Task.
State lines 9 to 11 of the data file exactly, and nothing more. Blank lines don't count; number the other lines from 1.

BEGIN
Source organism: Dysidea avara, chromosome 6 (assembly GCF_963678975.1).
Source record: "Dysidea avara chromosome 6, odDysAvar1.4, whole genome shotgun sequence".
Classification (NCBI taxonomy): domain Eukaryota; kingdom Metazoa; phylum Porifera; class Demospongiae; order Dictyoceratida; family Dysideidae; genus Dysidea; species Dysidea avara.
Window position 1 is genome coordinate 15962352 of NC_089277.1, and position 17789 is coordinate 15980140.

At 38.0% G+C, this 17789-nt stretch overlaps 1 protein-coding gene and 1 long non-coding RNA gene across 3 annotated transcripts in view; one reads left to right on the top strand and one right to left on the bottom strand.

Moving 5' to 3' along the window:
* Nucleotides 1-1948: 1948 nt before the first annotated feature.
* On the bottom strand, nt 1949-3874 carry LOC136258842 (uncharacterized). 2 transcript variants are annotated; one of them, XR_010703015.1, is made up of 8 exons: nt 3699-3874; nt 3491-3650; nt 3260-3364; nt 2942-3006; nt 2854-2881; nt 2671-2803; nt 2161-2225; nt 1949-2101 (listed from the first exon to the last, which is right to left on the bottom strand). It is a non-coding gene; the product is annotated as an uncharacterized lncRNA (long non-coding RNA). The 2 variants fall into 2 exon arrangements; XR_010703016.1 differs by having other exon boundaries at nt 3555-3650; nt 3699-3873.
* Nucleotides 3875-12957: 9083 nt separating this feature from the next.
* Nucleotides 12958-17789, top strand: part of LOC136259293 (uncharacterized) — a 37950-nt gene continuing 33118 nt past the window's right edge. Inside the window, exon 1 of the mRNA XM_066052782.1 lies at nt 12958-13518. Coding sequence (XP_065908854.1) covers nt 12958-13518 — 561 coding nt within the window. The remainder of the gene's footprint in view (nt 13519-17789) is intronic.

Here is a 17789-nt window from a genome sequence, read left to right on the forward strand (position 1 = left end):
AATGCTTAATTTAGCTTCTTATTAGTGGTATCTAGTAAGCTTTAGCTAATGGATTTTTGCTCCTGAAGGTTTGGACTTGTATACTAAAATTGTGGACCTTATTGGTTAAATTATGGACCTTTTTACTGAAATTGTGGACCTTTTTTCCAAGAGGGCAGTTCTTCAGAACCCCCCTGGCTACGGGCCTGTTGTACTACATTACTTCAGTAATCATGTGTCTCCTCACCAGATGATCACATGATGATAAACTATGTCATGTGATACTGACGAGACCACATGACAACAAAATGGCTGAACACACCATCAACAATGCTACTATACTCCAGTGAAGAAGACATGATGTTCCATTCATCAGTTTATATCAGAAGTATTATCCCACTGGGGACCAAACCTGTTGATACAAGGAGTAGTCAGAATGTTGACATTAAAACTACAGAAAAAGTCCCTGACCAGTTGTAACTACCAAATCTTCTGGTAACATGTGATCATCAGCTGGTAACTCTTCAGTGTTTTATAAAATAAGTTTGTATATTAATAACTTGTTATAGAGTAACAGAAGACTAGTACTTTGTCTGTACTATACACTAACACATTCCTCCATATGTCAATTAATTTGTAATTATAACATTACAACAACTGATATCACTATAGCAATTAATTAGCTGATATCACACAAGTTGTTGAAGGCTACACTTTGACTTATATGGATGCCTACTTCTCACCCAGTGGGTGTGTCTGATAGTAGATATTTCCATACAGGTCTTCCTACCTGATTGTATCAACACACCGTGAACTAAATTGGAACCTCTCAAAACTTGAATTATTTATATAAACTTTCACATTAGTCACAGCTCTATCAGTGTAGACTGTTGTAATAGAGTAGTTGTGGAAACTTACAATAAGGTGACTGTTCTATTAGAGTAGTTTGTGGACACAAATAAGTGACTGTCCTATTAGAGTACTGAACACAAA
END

* Nucleotides 3875-12957: 9083 nt separating this feature from the next.
* Nucleotides 12958-17789, top strand: part of LOC136259293 (uncharacterized) — a 37950-nt gene continuing 33118 nt past the window's right edge. Inside the window, exon 1 of the mRNA XM_066052782.1 lies at nt 12958-13518. Coding sequence (XP_065908854.1) covers nt 12958-13518 — 561 coding nt within the window. The remainder of the gene's footprint in view (nt 13519-17789) is intronic.

Here is a 17789-nt window from a genome sequence, read left to right on the forward strand (position 1 = left end):